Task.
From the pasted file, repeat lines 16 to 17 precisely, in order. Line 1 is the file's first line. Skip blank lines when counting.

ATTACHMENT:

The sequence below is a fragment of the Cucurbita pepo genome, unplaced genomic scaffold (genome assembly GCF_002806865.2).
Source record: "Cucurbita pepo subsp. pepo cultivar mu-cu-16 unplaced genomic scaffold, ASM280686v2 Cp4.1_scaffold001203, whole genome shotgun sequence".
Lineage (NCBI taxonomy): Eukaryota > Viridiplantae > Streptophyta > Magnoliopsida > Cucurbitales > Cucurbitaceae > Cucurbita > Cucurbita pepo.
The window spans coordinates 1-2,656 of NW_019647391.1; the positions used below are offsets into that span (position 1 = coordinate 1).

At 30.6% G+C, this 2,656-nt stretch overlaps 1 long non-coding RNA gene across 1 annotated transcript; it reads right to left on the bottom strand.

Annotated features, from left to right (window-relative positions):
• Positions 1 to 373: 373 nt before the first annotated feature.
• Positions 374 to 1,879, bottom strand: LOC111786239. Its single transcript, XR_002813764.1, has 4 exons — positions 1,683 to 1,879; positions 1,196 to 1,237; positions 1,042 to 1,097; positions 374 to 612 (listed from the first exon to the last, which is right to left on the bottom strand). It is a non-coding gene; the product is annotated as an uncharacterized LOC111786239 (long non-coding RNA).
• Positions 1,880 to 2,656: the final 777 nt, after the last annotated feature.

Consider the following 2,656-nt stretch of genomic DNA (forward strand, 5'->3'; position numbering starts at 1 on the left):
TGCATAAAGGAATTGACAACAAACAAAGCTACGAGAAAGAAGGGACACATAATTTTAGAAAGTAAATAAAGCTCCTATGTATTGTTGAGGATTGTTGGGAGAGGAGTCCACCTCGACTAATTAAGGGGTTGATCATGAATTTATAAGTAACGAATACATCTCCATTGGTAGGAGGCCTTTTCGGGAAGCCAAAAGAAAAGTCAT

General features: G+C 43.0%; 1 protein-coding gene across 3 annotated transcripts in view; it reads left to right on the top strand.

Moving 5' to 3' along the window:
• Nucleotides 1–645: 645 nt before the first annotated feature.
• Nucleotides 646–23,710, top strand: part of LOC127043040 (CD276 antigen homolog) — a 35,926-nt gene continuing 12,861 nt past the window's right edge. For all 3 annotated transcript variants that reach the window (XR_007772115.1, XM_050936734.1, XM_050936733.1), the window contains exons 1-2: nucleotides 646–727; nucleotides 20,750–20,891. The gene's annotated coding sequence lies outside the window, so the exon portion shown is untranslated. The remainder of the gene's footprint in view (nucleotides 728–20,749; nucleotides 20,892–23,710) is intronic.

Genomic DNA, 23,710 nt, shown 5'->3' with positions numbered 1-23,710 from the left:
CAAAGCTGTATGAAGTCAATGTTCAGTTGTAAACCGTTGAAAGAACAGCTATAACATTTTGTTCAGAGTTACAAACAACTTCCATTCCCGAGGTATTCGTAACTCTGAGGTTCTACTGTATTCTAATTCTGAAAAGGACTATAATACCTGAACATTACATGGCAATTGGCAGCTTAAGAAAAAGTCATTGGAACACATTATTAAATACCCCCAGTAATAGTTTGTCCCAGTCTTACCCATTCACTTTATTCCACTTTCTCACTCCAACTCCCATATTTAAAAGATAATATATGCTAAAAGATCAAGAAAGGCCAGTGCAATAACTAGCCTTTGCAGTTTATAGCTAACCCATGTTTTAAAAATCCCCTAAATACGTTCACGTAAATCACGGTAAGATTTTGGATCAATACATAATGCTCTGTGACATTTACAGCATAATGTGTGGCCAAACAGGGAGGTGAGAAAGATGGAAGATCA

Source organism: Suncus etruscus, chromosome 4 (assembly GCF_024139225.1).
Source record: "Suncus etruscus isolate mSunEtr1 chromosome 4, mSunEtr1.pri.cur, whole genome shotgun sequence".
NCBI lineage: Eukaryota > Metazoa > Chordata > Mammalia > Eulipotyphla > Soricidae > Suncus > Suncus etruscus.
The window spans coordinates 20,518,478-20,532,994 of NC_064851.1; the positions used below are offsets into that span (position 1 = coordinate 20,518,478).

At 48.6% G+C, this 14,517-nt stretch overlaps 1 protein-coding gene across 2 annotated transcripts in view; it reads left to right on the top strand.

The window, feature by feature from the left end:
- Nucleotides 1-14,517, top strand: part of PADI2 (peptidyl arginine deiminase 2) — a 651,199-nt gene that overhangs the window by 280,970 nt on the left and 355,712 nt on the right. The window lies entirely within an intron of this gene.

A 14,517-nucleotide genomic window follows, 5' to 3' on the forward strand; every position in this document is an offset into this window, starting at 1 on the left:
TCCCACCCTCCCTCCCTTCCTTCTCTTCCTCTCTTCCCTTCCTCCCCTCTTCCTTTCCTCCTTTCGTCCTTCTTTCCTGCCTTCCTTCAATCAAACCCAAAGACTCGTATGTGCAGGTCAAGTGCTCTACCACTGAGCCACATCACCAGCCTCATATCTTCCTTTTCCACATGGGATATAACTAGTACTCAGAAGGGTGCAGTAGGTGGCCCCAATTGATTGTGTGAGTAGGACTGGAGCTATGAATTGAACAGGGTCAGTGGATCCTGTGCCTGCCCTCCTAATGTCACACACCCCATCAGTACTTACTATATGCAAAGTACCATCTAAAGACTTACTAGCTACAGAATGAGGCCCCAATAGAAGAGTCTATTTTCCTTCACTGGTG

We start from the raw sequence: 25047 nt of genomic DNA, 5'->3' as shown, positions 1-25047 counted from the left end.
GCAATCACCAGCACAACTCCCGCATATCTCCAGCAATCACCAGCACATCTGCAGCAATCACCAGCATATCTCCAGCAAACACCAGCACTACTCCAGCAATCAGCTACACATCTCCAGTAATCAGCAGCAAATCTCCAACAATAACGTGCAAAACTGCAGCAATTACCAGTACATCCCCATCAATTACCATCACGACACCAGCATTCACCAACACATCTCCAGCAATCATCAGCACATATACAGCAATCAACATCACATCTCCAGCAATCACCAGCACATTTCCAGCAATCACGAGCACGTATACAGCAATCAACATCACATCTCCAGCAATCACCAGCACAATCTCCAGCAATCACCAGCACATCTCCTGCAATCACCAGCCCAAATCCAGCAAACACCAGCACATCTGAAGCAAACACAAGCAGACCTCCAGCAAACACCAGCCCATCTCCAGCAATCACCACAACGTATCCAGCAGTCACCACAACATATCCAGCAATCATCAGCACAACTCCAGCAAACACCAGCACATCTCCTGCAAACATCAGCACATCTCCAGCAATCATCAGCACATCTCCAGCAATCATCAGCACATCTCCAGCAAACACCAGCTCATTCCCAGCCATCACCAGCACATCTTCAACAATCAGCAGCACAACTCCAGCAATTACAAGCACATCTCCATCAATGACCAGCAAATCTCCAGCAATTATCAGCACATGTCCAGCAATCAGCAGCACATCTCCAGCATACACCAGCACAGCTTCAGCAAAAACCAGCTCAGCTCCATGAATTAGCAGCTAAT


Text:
Genomic DNA, 23,710 nt, shown 5'->3' with positions numbered 1-23,710 from the left:
CAAAGCTGTATGAAGTCAATGTTCAGTTGTAAACCGTTGAAAGAACAGCTATAACATTTTGTTCAGAGTTACAAACAACTTCCATTCCCGAGGTATTCGTAACTCTGAGGTTCTACTGTATTCTAATTCTGAAAAGGACTATAATACCTGAACATTACATGGCAATTGGCAGCTTAAGAAAAAGTCATTGGAACACATTATTAAATACCCCCAGTAATAGTTTGTCCCAGTCTTACCCATTCACTTTATTCCACTTTCTCACTCCAACTCCCATATTTAAAAGATAATATATGCTAAAAGATCAAGAAAGGCCAGTGCAATAACTAGCCTTTGCAGTTTATAGCTAACCCATGTTTTAAAAATCCCCTAAATACGTTCACGTAAATCACGGTAAGATTTTGGATCAATACATAATGCTCTGTGACATTTACAGCATAATGTGTGGCCAAACAGGGAGGTGAGAAAGATGGAAGATCA